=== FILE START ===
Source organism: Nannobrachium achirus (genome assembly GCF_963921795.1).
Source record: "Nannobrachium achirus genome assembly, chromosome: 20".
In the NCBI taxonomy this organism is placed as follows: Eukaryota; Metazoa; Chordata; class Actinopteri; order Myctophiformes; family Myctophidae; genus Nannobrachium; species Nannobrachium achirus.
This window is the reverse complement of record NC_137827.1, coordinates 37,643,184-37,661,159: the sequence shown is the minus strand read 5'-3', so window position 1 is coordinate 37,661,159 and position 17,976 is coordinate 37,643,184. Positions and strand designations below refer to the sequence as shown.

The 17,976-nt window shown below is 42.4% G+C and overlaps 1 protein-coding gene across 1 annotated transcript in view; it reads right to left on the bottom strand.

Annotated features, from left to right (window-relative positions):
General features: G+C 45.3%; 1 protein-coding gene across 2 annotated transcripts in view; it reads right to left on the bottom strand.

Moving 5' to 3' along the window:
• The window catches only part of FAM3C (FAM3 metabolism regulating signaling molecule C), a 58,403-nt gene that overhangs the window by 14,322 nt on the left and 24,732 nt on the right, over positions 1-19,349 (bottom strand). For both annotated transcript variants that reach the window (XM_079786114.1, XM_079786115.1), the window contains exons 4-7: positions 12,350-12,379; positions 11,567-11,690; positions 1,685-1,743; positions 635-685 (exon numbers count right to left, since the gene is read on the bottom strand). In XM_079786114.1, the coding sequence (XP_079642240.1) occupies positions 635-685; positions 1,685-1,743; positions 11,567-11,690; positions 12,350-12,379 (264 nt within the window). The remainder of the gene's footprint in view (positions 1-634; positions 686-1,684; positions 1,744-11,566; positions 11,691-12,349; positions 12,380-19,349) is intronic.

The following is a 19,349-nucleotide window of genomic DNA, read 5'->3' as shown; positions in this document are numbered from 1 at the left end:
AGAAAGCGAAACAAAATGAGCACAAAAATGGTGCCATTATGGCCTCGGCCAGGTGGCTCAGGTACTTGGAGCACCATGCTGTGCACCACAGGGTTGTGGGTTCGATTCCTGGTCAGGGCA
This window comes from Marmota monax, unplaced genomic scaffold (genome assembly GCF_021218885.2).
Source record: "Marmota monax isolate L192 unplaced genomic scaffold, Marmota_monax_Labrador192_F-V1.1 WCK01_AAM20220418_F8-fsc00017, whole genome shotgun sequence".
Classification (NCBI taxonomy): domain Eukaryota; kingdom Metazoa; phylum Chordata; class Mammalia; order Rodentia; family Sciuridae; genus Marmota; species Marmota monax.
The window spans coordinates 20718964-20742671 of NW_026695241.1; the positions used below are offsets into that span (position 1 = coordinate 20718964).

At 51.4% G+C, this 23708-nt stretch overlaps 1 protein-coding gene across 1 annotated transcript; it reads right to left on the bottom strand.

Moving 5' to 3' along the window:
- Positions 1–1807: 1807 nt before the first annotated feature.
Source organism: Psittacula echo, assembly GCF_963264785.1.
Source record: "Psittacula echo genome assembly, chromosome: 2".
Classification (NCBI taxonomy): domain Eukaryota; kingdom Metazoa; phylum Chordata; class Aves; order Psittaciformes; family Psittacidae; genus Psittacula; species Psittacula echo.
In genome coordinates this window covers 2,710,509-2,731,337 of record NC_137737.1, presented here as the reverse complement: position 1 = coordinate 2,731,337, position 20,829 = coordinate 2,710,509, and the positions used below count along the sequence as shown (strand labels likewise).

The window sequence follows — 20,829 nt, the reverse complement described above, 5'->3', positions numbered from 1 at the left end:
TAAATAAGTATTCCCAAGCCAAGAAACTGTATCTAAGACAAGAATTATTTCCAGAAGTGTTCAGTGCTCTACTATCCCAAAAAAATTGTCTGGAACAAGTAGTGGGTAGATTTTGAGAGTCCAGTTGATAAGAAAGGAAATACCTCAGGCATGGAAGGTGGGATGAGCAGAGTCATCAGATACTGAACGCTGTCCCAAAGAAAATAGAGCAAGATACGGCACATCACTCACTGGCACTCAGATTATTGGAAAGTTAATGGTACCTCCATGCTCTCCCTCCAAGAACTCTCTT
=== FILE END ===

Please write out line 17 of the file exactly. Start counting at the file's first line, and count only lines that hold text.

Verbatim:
Moving 5' to 3' along the window: